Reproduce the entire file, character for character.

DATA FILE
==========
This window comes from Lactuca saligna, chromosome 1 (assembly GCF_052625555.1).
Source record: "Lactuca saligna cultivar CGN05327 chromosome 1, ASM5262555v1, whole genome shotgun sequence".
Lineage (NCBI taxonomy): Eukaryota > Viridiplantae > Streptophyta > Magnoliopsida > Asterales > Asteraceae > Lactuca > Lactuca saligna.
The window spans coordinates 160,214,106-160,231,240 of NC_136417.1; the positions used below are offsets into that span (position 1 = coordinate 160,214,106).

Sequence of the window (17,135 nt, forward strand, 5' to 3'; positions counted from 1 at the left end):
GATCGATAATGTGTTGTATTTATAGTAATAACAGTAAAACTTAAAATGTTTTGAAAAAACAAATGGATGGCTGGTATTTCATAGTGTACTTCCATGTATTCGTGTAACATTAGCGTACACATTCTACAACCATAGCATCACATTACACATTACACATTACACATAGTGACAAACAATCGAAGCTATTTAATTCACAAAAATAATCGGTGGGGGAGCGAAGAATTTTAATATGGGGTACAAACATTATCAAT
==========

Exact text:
This window comes from Lactuca saligna, chromosome 1 (assembly GCF_052625555.1).
Source record: "Lactuca saligna cultivar CGN05327 chromosome 1, ASM5262555v1, whole genome shotgun sequence".
Lineage (NCBI taxonomy): Eukaryota > Viridiplantae > Streptophyta > Magnoliopsida > Asterales > Asteraceae > Lactuca > Lactuca saligna.
The window spans coordinates 160,214,106-160,231,240 of NC_136417.1; the positions used below are offsets into that span (position 1 = coordinate 160,214,106).

Sequence of the window (17,135 nt, forward strand, 5' to 3'; positions counted from 1 at the left end):
GATCGATAATGTGTTGTATTTATAGTAATAACAGTAAAACTTAAAATGTTTTGAAAAAACAAATGGATGGCTGGTATTTCATAGTGTACTTCCATGTATTCGTGTAACATTAGCGTACACATTCTACAACCATAGCATCACATTACACATTACACATTACACATAGTGACAAACAATCGAAGCTATTTAATTCACAAAAATAATCGGTGGGGGAGCGAAGAATTTTAATATGGGGTACAAACATTATCAAT